Lessons from Feminism

The Iraq war and occupation.
Lack of health care for all.
Rising energy prices.

Different problems. Same source.

The power and rights of business corporations.

The drive for war and occupation in Iraq derived in large part from the quest by US-based oil corporations to gain private (i.e. corporate) control over their vast oil reserves. Establishing permanent (what the US government calls “enduring”) military bases was fueled by the need to have protection of “our” oil once oil corporations move in. Never-ending war/occupation funding (supported by both the Republicans and so-called “anti-war” Democrats) was triggered by military contractors eager to re-supply the Pentagon with all the planes, guns, tanks and bullets they want…paid for with our tax dollars. Iraq reconstruction (in terms of projects and budget) sprung from Bechtel, Halliburton and other corporations waiting to jack up prices on no-bid contracts.

The number of persons without health care or inadequate health care continues to rise. More than 47 million US citizens are uninsured, 50 million more are one major health care crisis away from losing everything. The US spends twice as much per capita on health care than any other nation on the planet. Every other industrialized nation has a nationalized health care system except our nation. Private insurance corporations profit tremendously as the middle man increasingly denying coverage and by doing so, increase their botton line. They love the system as is and do all they can to ensure politicians don’t cut them out of the equation though a single-payer, patient- and doctor-run health care system.

Gas prices are at their historic high. Some of it, to be sure, has come from pure financial speculation – big money speculators have increasingly moved their assets from dollars to hard assets (oil and food at the moment). Some of the rise, however, seems sheer corporate greed. Yet, where has been the media exposes or Congressional hearings? Or significant federal funding for alternative energy? Thank the oil corporations.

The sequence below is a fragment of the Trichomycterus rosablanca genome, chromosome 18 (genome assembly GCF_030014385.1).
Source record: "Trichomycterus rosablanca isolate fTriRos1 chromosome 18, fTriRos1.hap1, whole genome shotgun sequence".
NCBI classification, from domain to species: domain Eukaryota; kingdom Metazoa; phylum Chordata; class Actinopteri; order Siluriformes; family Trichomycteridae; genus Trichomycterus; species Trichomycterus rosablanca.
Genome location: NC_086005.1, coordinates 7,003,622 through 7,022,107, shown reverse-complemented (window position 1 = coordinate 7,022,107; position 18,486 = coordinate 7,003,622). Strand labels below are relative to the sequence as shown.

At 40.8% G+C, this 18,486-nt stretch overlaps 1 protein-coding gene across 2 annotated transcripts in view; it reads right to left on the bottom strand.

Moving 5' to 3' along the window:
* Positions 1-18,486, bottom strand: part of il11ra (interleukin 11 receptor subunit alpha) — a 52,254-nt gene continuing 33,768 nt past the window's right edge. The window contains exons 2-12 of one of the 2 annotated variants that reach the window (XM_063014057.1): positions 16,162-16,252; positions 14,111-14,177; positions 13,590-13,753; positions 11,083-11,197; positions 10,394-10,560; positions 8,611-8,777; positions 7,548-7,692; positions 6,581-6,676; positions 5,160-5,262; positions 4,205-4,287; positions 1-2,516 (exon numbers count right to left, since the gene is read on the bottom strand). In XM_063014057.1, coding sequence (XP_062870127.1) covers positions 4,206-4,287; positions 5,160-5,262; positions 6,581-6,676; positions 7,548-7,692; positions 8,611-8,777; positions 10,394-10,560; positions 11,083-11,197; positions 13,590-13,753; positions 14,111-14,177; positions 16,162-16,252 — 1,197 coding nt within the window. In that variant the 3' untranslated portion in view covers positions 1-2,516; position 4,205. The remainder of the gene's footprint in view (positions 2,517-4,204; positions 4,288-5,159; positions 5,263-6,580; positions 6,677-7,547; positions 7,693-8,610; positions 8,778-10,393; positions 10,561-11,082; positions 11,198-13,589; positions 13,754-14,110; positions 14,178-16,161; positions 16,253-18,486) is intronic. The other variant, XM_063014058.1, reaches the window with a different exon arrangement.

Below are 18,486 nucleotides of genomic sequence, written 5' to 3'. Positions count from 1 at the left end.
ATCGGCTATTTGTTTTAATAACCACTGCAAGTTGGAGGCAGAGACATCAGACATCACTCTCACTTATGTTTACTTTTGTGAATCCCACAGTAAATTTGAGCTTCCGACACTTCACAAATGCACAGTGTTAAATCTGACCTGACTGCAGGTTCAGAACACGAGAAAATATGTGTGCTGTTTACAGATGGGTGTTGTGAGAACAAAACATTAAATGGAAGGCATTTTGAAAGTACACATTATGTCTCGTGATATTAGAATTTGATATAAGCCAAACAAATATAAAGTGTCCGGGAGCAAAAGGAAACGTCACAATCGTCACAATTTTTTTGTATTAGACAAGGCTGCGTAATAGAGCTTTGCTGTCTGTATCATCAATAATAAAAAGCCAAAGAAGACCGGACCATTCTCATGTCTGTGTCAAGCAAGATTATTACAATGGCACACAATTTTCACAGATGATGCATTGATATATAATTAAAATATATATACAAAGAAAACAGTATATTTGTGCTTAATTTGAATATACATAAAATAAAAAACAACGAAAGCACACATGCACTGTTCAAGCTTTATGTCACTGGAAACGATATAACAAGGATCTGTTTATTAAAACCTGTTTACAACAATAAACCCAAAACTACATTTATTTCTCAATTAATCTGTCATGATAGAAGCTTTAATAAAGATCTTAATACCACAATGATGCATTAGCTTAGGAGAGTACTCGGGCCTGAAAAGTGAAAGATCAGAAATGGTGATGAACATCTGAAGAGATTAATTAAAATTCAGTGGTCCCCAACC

The Iraq war and occupation.
Lack of health care for all.
Rising energy prices.

Different problems (and there are many others that could be highlighted). Same source.

The power and rights of business corporations.

Oil corporations.
Military contracting corporations.
Reconstruction corporations.
Insurance corporations.
Media corporations.

See a pattern?

The Strategic Corporate Initiative(1) asserts that anti-corporate/democracy activists around the world need more of a shared ideology, a common belief system. They claim what we need is what feminists possessed in the 1970’s.

This insightful report quotes Marjorie Kelley, who in The Divine Right of Capital, said:

It would not have been enough to see poor funding for girls’ athletics as one problem, unequal wages for women as a separate problem, and harassment in the workplace as still a different problem. These battles became one when their common source in sex discrimination was recognized. Yet today we chase after corporate pollution as one problem, low wages as another problem, and corporate welfare as still a third problem.

The authors of the Strategic Corporate Initiative claim that when we’re able to see the common source beneath many of our current problems (from the local to the global), we will become one movement.

That common problem is corporate power and rights.

1. The Strategic Corporate Initiative